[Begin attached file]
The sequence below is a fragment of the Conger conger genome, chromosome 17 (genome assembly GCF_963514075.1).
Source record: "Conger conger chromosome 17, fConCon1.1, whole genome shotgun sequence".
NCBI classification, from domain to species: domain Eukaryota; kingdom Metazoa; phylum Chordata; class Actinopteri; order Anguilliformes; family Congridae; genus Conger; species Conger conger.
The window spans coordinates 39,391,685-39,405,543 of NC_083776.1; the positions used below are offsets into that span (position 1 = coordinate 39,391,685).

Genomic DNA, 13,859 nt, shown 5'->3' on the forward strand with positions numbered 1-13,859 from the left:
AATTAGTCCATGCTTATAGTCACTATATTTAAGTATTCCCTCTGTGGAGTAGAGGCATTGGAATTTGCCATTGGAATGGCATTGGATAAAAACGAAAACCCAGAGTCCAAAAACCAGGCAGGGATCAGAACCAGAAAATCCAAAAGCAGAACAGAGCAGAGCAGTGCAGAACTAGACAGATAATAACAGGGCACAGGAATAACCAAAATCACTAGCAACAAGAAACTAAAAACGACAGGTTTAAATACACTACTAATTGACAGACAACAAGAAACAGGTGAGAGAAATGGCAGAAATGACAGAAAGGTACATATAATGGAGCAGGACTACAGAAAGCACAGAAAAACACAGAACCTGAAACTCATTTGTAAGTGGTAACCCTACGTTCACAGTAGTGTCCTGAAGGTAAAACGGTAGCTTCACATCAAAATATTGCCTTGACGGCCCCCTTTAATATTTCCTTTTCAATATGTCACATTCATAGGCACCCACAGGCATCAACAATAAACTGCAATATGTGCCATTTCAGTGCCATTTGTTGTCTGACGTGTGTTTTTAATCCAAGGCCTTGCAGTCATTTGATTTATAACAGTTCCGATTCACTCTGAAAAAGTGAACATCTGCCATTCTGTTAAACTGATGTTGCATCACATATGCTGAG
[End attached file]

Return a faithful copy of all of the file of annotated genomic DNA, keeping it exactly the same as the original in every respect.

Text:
The sequence below is a fragment of the Conger conger genome, chromosome 17 (genome assembly GCF_963514075.1).
Source record: "Conger conger chromosome 17, fConCon1.1, whole genome shotgun sequence".
NCBI classification, from domain to species: domain Eukaryota; kingdom Metazoa; phylum Chordata; class Actinopteri; order Anguilliformes; family Congridae; genus Conger; species Conger conger.
The window spans coordinates 39,391,685-39,405,543 of NC_083776.1; the positions used below are offsets into that span (position 1 = coordinate 39,391,685).

Genomic DNA, 13,859 nt, shown 5'->3' on the forward strand with positions numbered 1-13,859 from the left:
AATTAGTCCATGCTTATAGTCACTATATTTAAGTATTCCCTCTGTGGAGTAGAGGCATTGGAATTTGCCATTGGAATGGCATTGGATAAAAACGAAAACCCAGAGTCCAAAAACCAGGCAGGGATCAGAACCAGAAAATCCAAAAGCAGAACAGAGCAGAGCAGTGCAGAACTAGACAGATAATAACAGGGCACAGGAATAACCAAAATCACTAGCAACAAGAAACTAAAAACGACAGGTTTAAATACACTACTAATTGACAGACAACAAGAAACAGGTGAGAGAAATGGCAGAAATGACAGAAAGGTACATATAATGGAGCAGGACTACAGAAAGCACAGAAAAACACAGAACCTGAAACTCATTTGTAAGTGGTAACCCTACGTTCACAGTAGTGTCCTGAAGGTAAAACGGTAGCTTCACATCAAAATATTGCCTTGACGGCCCCCTTTAATATTTCCTTTTCAATATGTCACATTCATAGGCACCCACAGGCATCAACAATAAACTGCAATATGTGCCATTTCAGTGCCATTTGTTGTCTGACGTGTGTTTTTAATCCAAGGCCTTGCAGTCATTTGATTTATAACAGTTCCGATTCACTCTGAAAAAGTGAACATCTGCCATTCTGTTAAACTGATGTTGCATCACATATGCTGAG